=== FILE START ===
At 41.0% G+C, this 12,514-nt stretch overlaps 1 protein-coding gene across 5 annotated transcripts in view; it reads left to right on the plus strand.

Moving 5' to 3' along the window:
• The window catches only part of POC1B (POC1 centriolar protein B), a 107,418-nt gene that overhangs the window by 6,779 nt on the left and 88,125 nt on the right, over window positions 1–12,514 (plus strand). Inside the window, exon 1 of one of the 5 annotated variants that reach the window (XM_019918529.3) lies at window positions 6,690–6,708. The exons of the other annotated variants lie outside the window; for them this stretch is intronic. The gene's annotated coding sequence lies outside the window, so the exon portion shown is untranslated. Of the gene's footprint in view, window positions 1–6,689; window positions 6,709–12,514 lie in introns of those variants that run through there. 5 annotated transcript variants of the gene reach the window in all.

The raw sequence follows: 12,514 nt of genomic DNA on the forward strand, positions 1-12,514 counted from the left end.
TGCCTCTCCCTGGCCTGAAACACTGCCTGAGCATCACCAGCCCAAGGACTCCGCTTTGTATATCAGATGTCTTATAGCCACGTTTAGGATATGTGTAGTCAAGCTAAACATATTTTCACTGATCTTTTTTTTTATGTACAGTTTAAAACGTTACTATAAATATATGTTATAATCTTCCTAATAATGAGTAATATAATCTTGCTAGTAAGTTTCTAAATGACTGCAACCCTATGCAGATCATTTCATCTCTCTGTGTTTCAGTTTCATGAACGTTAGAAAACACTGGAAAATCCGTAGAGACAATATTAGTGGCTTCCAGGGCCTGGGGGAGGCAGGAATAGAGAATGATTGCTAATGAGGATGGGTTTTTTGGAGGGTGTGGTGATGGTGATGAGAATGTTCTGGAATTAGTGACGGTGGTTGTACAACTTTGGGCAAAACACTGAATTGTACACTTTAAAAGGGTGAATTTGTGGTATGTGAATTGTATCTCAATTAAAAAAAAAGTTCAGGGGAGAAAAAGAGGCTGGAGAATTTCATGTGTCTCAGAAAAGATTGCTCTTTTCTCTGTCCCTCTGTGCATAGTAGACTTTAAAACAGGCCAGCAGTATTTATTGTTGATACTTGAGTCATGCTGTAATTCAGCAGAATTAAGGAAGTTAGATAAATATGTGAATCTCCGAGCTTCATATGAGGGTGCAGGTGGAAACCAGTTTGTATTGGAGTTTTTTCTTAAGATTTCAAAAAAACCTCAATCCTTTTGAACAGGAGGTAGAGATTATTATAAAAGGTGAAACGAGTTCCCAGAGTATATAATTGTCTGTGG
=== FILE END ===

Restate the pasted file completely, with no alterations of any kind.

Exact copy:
At 41.0% G+C, this 12,514-nt stretch overlaps 1 protein-coding gene across 5 annotated transcripts in view; it reads left to right on the plus strand.

Moving 5' to 3' along the window:
• The window catches only part of POC1B (POC1 centriolar protein B), a 107,418-nt gene that overhangs the window by 6,779 nt on the left and 88,125 nt on the right, over window positions 1–12,514 (plus strand). Inside the window, exon 1 of one of the 5 annotated variants that reach the window (XM_019918529.3) lies at window positions 6,690–6,708. The exons of the other annotated variants lie outside the window; for them this stretch is intronic. The gene's annotated coding sequence lies outside the window, so the exon portion shown is untranslated. Of the gene's footprint in view, window positions 1–6,689; window positions 6,709–12,514 lie in introns of those variants that run through there. 5 annotated transcript variants of the gene reach the window in all.

The raw sequence follows: 12,514 nt of genomic DNA on the forward strand, positions 1-12,514 counted from the left end.
TGCCTCTCCCTGGCCTGAAACACTGCCTGAGCATCACCAGCCCAAGGACTCCGCTTTGTATATCAGATGTCTTATAGCCACGTTTAGGATATGTGTAGTCAAGCTAAACATATTTTCACTGATCTTTTTTTTTATGTACAGTTTAAAACGTTACTATAAATATATGTTATAATCTTCCTAATAATGAGTAATATAATCTTGCTAGTAAGTTTCTAAATGACTGCAACCCTATGCAGATCATTTCATCTCTCTGTGTTTCAGTTTCATGAACGTTAGAAAACACTGGAAAATCCGTAGAGACAATATTAGTGGCTTCCAGGGCCTGGGGGAGGCAGGAATAGAGAATGATTGCTAATGAGGATGGGTTTTTTGGAGGGTGTGGTGATGGTGATGAGAATGTTCTGGAATTAGTGACGGTGGTTGTACAACTTTGGGCAAAACACTGAATTGTACACTTTAAAAGGGTGAATTTGTGGTATGTGAATTGTATCTCAATTAAAAAAAAAGTTCAGGGGAGAAAAAGAGGCTGGAGAATTTCATGTGTCTCAGAAAAGATTGCTCTTTTCTCTGTCCCTCTGTGCATAGTAGACTTTAAAACAGGCCAGCAGTATTTATTGTTGATACTTGAGTCATGCTGTAATTCAGCAGAATTAAGGAAGTTAGATAAATATGTGAATCTCCGAGCTTCATATGAGGGTGCAGGTGGAAACCAGTTTGTATTGGAGTTTTTTCTTAAGATTTCAAAAAAACCTCAATCCTTTTGAACAGGAGGTAGAGATTATTATAAAAGGTGAAACGAGTTCCCAGAGTATATAATTGTCTGTGG